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Win rates: industry average = 30%

Every so often a Member asks us: what is the industry average win rate? Here is a new look at average federal win rates using the FY07 FPDS data.

When IT work is competed and there is more than one bidder, the average win rate is 30%. How does your company fair?

What do you think about these rates?

Category Win rate
All FY07 federal spending (approx. 50% had only 1 bidder) 65%
IT spending 62%
IT spending and competed (competed = full and open, competitive delivery order, or full and open after exclusion of sources) 49%
IT spending and competed and > 1 bidder 30%

Methdology by example:

Assume total spending was $100. If $50 worth of spending had 2 bids, and $50 worth of spending had 10 bids, the win rate for the first $50 was 50%, and 10% for the second $50.

The average win rate across the total $100 = 1/2*50% + 1/2*10% = 30%.

City and County Concerns in 2008

The 13th Annual Governing Live! Outlook in the States 2008 was held this past week in the nation's capital. IT vendors, Governors, Chief Information Officers and Budget Analysts attended the conference to hear what lies ahead the localities and states in 2008. For the most part, the main message and feeling from the conference was one of "doom and gloom". The horizon for Cities, Counties and States is pretty bleak the next couple of fiscal years.

The first day consisted of experts discussing the issues and trends for our nation's cities and counties. Don Borut, Executive Director of the National League of Cities kicked off the first panel with his thoughts on 2008 for cities. Major issues affecting cities in 2008 range from the unraveling of the intergovernmental system, economic downturn, housing foreclosures and predatory lending, immigration, transportation/infrastructure, energy/environment/sustainability and public safety/safe neighborhoods.

Larry Naake, Executive Director of the National Association of Counties commented on the outlook for the counties. Issues looming for counties are very similar to what is affecting our cities: sub-prime loans and the housing crisis; infrastructure challenges; illegal immigration; climate change; election reform; and an antiquated tax system.

GovWin's Take

  • With the recession at its beginning stages, localities are feeling it the most and taking the biggest hit. IT spending and investment is projected to be relatively flat with some decreases across the board in States with huge budget deficits (Florida, Michigan, Arizona, and California). Cities and Counties will be asked do more with less. Less discretionary funding and reductions in staff will lead to more consolidation and a big push for regional approaches to help offset the lack of resources available.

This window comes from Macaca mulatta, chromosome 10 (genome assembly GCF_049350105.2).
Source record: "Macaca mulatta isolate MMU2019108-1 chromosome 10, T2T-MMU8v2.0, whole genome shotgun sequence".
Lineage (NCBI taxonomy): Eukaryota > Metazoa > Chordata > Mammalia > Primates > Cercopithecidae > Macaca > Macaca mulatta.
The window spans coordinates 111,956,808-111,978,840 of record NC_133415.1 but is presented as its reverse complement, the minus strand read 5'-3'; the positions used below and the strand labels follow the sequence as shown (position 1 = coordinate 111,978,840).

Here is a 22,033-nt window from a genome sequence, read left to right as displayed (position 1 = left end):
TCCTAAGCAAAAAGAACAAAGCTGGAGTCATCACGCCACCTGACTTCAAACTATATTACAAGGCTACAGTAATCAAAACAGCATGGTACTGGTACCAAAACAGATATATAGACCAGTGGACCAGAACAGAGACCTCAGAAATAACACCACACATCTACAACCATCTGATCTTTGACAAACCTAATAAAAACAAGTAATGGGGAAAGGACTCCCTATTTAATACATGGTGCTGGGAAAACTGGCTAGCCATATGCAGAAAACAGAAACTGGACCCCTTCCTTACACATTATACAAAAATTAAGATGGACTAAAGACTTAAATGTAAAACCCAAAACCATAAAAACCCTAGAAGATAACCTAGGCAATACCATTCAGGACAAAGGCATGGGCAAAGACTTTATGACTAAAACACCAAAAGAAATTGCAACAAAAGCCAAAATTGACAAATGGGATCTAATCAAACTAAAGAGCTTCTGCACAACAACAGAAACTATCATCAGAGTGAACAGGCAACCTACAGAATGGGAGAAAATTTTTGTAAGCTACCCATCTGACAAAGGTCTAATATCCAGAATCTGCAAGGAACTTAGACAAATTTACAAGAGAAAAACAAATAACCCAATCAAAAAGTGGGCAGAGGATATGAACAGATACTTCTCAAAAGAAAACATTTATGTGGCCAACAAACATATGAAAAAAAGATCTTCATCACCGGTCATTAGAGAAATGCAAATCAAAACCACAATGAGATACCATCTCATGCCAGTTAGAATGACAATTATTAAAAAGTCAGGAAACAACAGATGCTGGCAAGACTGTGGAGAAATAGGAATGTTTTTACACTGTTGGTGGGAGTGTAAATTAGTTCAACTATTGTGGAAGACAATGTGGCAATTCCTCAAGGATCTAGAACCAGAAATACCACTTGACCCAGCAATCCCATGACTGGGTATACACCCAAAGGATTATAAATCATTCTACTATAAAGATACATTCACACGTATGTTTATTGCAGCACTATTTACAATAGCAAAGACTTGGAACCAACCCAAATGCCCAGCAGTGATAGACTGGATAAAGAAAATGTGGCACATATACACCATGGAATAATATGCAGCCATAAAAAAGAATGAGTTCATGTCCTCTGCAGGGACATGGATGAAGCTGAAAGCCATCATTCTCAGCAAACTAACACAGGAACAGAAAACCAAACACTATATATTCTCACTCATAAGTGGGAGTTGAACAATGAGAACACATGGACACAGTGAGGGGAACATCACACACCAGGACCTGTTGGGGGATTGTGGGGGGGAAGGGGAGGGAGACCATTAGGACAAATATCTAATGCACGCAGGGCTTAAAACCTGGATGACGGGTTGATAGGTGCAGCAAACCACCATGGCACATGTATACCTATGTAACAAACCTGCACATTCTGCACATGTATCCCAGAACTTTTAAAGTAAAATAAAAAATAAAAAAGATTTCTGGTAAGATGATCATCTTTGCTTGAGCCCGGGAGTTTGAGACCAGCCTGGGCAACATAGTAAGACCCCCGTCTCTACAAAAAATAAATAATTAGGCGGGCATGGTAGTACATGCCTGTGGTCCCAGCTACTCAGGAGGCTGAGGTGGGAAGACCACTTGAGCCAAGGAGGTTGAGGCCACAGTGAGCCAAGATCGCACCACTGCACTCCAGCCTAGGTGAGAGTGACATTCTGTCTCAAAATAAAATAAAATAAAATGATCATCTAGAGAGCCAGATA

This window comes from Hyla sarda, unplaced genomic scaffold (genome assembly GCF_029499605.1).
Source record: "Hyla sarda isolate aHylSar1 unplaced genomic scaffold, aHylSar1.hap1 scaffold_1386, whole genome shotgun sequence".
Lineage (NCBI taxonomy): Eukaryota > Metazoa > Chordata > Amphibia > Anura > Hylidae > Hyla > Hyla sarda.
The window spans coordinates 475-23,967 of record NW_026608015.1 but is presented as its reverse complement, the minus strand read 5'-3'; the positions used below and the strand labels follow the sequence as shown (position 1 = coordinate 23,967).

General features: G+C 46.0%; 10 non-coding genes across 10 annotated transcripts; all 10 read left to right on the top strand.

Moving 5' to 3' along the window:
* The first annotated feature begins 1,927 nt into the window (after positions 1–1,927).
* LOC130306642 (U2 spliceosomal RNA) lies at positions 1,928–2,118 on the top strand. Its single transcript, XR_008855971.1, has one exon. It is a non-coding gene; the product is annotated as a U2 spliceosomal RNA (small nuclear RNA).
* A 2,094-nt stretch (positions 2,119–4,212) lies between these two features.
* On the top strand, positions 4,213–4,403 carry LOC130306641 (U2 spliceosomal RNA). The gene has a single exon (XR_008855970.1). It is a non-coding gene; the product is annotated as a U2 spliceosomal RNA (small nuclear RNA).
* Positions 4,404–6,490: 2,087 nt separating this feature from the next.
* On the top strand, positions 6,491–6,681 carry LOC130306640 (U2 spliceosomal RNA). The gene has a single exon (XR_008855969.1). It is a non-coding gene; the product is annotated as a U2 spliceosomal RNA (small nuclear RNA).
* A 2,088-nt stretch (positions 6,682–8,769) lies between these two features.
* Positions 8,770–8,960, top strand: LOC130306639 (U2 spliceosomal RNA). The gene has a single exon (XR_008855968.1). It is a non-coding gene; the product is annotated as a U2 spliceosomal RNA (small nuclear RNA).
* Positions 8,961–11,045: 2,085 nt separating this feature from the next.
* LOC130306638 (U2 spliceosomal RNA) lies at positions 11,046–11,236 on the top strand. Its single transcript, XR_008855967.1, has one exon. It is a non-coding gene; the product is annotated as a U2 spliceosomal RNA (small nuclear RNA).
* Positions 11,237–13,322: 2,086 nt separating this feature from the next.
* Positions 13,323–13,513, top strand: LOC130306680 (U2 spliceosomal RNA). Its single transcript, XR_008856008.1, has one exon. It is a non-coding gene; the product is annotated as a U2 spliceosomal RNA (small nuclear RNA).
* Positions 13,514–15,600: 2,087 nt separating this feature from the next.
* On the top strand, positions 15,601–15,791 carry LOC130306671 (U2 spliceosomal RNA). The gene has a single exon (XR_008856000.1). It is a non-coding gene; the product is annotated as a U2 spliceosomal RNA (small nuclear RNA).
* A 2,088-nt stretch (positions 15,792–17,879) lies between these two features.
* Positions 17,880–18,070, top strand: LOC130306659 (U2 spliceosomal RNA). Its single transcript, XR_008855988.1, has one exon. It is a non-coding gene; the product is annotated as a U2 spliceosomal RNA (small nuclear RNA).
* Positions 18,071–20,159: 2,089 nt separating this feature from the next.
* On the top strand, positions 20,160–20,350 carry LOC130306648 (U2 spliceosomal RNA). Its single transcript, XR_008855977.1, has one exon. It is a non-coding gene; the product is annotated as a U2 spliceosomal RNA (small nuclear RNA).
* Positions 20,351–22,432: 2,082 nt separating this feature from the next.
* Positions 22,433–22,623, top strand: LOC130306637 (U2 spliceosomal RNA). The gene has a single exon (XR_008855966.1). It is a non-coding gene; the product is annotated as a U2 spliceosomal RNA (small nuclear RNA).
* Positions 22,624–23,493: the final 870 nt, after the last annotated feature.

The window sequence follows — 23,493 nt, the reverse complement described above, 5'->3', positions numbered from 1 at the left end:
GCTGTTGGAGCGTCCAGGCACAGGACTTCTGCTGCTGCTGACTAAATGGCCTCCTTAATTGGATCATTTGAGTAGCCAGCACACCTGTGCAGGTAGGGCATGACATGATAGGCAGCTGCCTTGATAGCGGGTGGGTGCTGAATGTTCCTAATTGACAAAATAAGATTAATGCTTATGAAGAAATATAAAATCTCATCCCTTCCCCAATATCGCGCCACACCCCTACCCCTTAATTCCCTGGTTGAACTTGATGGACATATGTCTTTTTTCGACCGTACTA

The Whitehouse Sets its Sights on Cyber Security

According to an article appearing on WashingtonPost.com, the White House is set to increase the role the intelligence agencies play in cyber security operations. Issued under a classified joint directive – National Security Presidential Directive 54/Homeland Security Presidential Directive 23 – signed on January 8 - the National Security Agency (NSA) is being tasked with the job of monitoring the internet traffic of all government agencies.

Prompted by an increasing progression of attacks on government networks the Whitehouse is taking a proactive approach to monitoring networks, something a number of agencies have failed to do successfully, having thus fallen victim to a number of network intrusions.

NSA was chosen because of its experience in monitoring major communications systems – although historically overseas. Moreover, a task force created under the initiative will be headed by the Office of the Director of National Intelligence, which will coordinate efforts to identify the source of network attacks on the government. The Department of Homeland Security will be tasked with network protection, and the Pentagon with developing counterattack measures.

Funding requests are expected to appear in the FY 2009 budget request.

GovWin's Take:

  • This appears to be a concerted effort by the administration to take hold of a problem that has been haphazardly addressed by the majority of federal agencies. This initiative, combined with the current creation of the Air Force Cyber Command will be injecting a significant amount of new money into the cyber security market over the coming years.
  • The intent to use a spy agency - NSA - for the purpose of monitoring domestic network traffic is certainly going to raise a red flag, especially in light of the wiretapping incidents that have occupied the news over the past few years.
Any discussion of national cyber security is not complete without the inclusion of the national infrastructure - energy grids, power plants, nuclear facilities, water treatment facilities, financial facilities, etc. All are inherently important to the operation of the nation and all are heavily dependent on the use of information systems, so not to include them in the initiative is falling short in providing the necessary protection to the nation's critical infrastructure. However, the use of a classified spy agency to monitor domestic network traffic in the private sector will certainly cause resistance from a Democratic controlled Congress and parts of industry alike.

Insuring the Uninsured – NCSL’s Fifth Legislative Priority for 2008

Laura Tobler, NCSL's Health Program Director joined NCSL's Top 10 Legislative Issues for 2008 podcast series to confirm that this year lawmakers will continue to wrestle with health care cost issues. Health care represents the largest area of total state spending at 32 percent. One in six people are uninsured and millions more are underinsured. Due to Presidential vetoes of proposed expansion packages of the State Children's Health Insurance Program (SCHIP), in favor of a short-term funding extension until March 2009, state lawmakers must grapple with funding limitations to insure families over the 250% poverty level. These pressures along with the increasing uncertainty of the number of states projected to have budget shortfalls in 2008 make health care a top legislative issue lawmakers will struggle with this year.